The Ancient Library

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On this page: Gnathaena – Gnesippus – Gnipho – Gnosidicus – Gobidas – Gobryas – Golgus – Gonatus Antigonus – Gongylus – Gordianus


Stosch, Pierres gravies, tab. 23; .Bracci, tab. 49.) [P. S.]

GNATHAENA (lW0a»/a), a celebrated Greek hetaera, of whom some witty sayings are recorded by Athenaeus (xiii. p. 585). She wrote a v6fios avffcrtTiKos, in the same fashion as vo\loi were com­ monly written by philosophers. It consisted of 323 fines, and was incorporated by Callimachus in his 7i7ra| t&v v6fji<t)v. [L. S.]

GNESIPPUS (Tvrio-nrifos), the son of Cleoma- chus, a Dorian lyric poet, according to Meineke, whose light and licentious love verses were attacked by Chionides, Cratinus, and Eupolis. The pas­ sages quoted by Athenaeus seem, however, to bear out fully the opinion of Welcker, that Gnesippus was a tragic poet, and that the description of his poetry given by Athenaeus (Tratyviaypd^ov rrjs i\apo,s /uovffys) refers to his choral odes. (Athen. xiv. p. 638, d. e.; Meineke, Frag. Com. Graec. vol. ii. pp. 7, 27—29 ; Welcker, die Griech. Trag. vol. iii. pp, 1024—1029.) [P. S.]

GNIPHO, M. ANTO'NIUS, a distinguished Roman rhetorician, who lived in the last century before the Christian aera. He was born in b. c. 114, and was a native of Gaul, but studied at Alex­ andria. He was a man of great talent and extra­ ordinary memory, and was thoroughly acquainted with Greek as well as Roman literature, and he is further praised as a person of a kind and generous disposition. After his return from Alexandria, he taught rhetoric at first in the house of J. Caesar, who was then a boy, and afterwards set up a school in his own house. He gave instruction in rhetoric every day, but declaimed only on the nundines. Many men of eminence are said to have attended his lectures, and among them Cicero, when he was praetor. He died in his fiftieth year, and left be­ hind him many works, though Ateius Capito main­ tained that the only work written by him was De Latino Sermone, in two books, and that the other treatises bearing his name were productions of his disciples. (Suet. De Illustr. Gram. 7 ; Ma- crob. Sat. iii. 12.) Schutz, in his preface to the Rhetorica ad Herennium (p. 23, &c.), endeavours to show that that work is the production of M. Antonius Gnipho ; but this is only a very uncertain hypothesis. [cicero, p. 727.] [L. S.]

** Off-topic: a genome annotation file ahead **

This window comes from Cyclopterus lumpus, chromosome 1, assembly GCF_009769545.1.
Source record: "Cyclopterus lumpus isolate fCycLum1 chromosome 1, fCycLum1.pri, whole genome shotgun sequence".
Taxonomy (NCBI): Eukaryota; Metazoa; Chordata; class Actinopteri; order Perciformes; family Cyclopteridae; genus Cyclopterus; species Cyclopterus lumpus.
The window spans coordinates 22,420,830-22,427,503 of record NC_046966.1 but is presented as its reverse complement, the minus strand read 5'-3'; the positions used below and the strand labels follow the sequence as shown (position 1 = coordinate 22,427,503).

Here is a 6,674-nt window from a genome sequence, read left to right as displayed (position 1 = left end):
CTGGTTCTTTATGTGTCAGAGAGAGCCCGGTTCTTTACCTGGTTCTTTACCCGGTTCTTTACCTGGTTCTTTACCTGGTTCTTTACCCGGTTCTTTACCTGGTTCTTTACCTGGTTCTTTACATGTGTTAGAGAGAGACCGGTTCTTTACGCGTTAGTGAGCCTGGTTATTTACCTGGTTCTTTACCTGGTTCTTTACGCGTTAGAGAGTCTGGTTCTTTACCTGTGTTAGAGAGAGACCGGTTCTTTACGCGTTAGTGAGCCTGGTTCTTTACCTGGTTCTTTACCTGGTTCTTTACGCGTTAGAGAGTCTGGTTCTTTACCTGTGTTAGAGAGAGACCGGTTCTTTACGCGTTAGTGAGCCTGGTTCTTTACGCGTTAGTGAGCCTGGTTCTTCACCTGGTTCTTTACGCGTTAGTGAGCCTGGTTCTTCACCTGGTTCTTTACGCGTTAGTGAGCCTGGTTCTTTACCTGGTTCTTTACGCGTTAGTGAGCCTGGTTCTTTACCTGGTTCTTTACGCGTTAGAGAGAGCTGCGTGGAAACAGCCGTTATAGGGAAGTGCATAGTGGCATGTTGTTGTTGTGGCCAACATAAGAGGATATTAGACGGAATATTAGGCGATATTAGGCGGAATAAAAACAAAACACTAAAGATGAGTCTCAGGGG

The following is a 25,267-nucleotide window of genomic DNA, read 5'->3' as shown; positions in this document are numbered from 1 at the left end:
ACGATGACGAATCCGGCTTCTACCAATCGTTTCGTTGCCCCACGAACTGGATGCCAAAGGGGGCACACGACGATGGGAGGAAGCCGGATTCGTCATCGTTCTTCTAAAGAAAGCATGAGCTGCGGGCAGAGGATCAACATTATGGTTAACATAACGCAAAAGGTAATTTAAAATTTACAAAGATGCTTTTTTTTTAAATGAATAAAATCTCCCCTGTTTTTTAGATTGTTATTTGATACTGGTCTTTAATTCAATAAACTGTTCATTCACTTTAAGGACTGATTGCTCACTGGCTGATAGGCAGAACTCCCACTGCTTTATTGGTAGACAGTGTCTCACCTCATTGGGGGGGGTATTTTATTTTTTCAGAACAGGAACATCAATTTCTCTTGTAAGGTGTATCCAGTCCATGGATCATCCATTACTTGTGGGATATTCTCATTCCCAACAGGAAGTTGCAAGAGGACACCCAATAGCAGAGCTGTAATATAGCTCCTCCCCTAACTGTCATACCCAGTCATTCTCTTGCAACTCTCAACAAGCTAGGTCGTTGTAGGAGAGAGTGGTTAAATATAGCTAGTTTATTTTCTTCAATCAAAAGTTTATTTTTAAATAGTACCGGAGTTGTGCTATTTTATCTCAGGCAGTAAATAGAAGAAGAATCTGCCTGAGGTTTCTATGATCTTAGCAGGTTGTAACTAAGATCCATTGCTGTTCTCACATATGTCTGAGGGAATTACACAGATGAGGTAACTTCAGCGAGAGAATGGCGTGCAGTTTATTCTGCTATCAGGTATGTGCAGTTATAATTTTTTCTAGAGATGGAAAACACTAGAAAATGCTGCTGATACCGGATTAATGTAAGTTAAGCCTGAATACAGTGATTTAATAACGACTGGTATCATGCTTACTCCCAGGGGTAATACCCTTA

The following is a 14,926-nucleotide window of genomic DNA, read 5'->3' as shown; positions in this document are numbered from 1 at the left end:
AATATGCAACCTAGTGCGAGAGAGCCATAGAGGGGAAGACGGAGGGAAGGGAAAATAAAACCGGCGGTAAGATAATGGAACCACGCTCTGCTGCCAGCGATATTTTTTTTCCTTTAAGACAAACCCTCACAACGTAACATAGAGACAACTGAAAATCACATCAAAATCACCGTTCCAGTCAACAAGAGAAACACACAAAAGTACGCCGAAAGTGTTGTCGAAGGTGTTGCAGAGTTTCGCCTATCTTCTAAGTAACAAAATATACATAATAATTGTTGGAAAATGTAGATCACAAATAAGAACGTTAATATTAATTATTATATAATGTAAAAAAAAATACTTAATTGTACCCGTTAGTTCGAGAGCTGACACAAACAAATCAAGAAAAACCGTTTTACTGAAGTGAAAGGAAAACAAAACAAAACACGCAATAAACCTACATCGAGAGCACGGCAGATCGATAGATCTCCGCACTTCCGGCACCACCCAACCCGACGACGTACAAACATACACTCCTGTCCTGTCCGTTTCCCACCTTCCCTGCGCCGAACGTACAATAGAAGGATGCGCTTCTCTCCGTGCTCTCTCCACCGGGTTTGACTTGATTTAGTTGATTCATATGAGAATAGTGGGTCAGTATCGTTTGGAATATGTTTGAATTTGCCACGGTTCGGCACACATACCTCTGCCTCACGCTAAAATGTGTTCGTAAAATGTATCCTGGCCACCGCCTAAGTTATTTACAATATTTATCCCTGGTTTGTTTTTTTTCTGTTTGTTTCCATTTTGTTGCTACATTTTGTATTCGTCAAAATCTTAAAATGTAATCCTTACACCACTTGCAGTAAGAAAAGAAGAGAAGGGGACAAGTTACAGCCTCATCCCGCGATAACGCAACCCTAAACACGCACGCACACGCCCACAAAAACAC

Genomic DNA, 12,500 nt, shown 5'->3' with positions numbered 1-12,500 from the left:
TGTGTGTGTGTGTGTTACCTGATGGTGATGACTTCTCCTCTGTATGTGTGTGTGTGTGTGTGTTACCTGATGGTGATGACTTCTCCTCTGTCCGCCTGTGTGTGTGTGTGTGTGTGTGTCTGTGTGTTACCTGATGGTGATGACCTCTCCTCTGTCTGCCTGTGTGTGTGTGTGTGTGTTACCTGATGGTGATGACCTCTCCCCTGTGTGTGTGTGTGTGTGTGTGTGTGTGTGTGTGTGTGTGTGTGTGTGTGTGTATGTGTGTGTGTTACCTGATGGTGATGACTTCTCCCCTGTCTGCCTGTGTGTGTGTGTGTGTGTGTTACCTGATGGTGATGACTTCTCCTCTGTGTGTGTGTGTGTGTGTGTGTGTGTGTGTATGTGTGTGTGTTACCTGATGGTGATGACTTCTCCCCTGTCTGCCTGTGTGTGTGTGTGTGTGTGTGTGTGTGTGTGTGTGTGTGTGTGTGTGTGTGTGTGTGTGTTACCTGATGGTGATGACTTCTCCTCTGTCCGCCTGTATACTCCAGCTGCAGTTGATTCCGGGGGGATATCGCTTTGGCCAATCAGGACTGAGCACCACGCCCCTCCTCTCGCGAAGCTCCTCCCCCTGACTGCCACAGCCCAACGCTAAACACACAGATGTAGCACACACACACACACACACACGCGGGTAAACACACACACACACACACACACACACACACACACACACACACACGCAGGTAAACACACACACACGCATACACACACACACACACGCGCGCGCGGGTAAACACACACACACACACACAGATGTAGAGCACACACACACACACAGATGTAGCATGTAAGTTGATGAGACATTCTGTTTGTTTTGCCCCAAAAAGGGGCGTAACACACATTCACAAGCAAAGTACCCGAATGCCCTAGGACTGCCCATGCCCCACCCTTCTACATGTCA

GNOSIDICUS (TfualSiKos), the fourteenth in descent from Aesculapius, the elder son of Nebrus, the brother of Chrysus, and the father of Hippo­ crates I., Podalirius II., and Aeneius. He lived probably in the sixth century B. c. (Jo. Tzetzes, Chil. vii. Hist. 155, in Fabric. Bibl. Graec. vol. xii. p. 680, edi Vet. ; Poeti Epist. ad Artauc. in Hip- pocr. Opera, vol. iii. p. 770.) [W. A. G.]

GOBIDAS. [cobidas.]

GOBRYAS (TaSptias). 1. A noble Assyrian, who, in Xenophon's Cyropaedeia, goes over to Cyrus, and renders him various important services (iv. 6, v. 2, vii. 5, viii. 4).

2. A noble Persian, one of the seven conspirators against Smerdis the Magian. When the attack was made, and Smerdis fled to his chamber, he was pursued by Dareius and Gobryas. In the darkness of the room Dareius was afraid to strike at the Magian, lest he should kill Gobryas ; but Gobryas perceiving his hesitation, exclaimed, " Drive your sword through both of us." Dareius struck, and fortunately pierced only the Magian. (Herod, iii. 70, 73, 78 ; Plut. Op&r. vol. ii. p. 50, e., and Wyttenbach's Note ; Justin. i. 9 ; Val. Max, iii.